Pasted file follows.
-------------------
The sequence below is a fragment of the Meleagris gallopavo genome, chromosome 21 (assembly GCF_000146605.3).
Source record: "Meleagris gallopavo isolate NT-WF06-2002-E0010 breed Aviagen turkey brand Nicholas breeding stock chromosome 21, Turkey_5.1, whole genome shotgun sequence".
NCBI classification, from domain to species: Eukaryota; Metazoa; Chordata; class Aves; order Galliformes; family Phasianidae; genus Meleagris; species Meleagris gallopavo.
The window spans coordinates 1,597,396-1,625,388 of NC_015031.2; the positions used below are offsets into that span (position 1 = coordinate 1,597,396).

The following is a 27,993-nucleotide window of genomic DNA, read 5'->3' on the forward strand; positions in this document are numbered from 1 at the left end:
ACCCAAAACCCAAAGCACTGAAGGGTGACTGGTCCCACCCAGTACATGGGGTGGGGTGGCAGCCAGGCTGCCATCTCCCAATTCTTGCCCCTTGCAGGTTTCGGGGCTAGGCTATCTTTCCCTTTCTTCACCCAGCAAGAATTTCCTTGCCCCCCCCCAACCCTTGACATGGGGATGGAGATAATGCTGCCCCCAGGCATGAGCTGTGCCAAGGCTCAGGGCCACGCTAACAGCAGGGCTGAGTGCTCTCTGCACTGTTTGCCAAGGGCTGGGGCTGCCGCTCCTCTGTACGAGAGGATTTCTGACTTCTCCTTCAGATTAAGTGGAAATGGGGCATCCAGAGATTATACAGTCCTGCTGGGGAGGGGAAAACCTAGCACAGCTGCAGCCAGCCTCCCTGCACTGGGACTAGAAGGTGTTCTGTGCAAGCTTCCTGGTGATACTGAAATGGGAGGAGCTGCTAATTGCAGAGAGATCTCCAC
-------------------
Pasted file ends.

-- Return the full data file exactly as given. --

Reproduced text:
The sequence below is a fragment of the Meleagris gallopavo genome, chromosome 21 (assembly GCF_000146605.3).
Source record: "Meleagris gallopavo isolate NT-WF06-2002-E0010 breed Aviagen turkey brand Nicholas breeding stock chromosome 21, Turkey_5.1, whole genome shotgun sequence".
NCBI classification, from domain to species: Eukaryota; Metazoa; Chordata; class Aves; order Galliformes; family Phasianidae; genus Meleagris; species Meleagris gallopavo.
The window spans coordinates 1,597,396-1,625,388 of NC_015031.2; the positions used below are offsets into that span (position 1 = coordinate 1,597,396).

The following is a 27,993-nucleotide window of genomic DNA, read 5'->3' on the forward strand; positions in this document are numbered from 1 at the left end:
ACCCAAAACCCAAAGCACTGAAGGGTGACTGGTCCCACCCAGTACATGGGGTGGGGTGGCAGCCAGGCTGCCATCTCCCAATTCTTGCCCCTTGCAGGTTTCGGGGCTAGGCTATCTTTCCCTTTCTTCACCCAGCAAGAATTTCCTTGCCCCCCCCCAACCCTTGACATGGGGATGGAGATAATGCTGCCCCCAGGCATGAGCTGTGCCAAGGCTCAGGGCCACGCTAACAGCAGGGCTGAGTGCTCTCTGCACTGTTTGCCAAGGGCTGGGGCTGCCGCTCCTCTGTACGAGAGGATTTCTGACTTCTCCTTCAGATTAAGTGGAAATGGGGCATCCAGAGATTATACAGTCCTGCTGGGGAGGGGAAAACCTAGCACAGCTGCAGCCAGCCTCCCTGCACTGGGACTAGAAGGTGTTCTGTGCAAGCTTCCTGGTGATACTGAAATGGGAGGAGCTGCTAATTGCAGAGAGATCTCCAC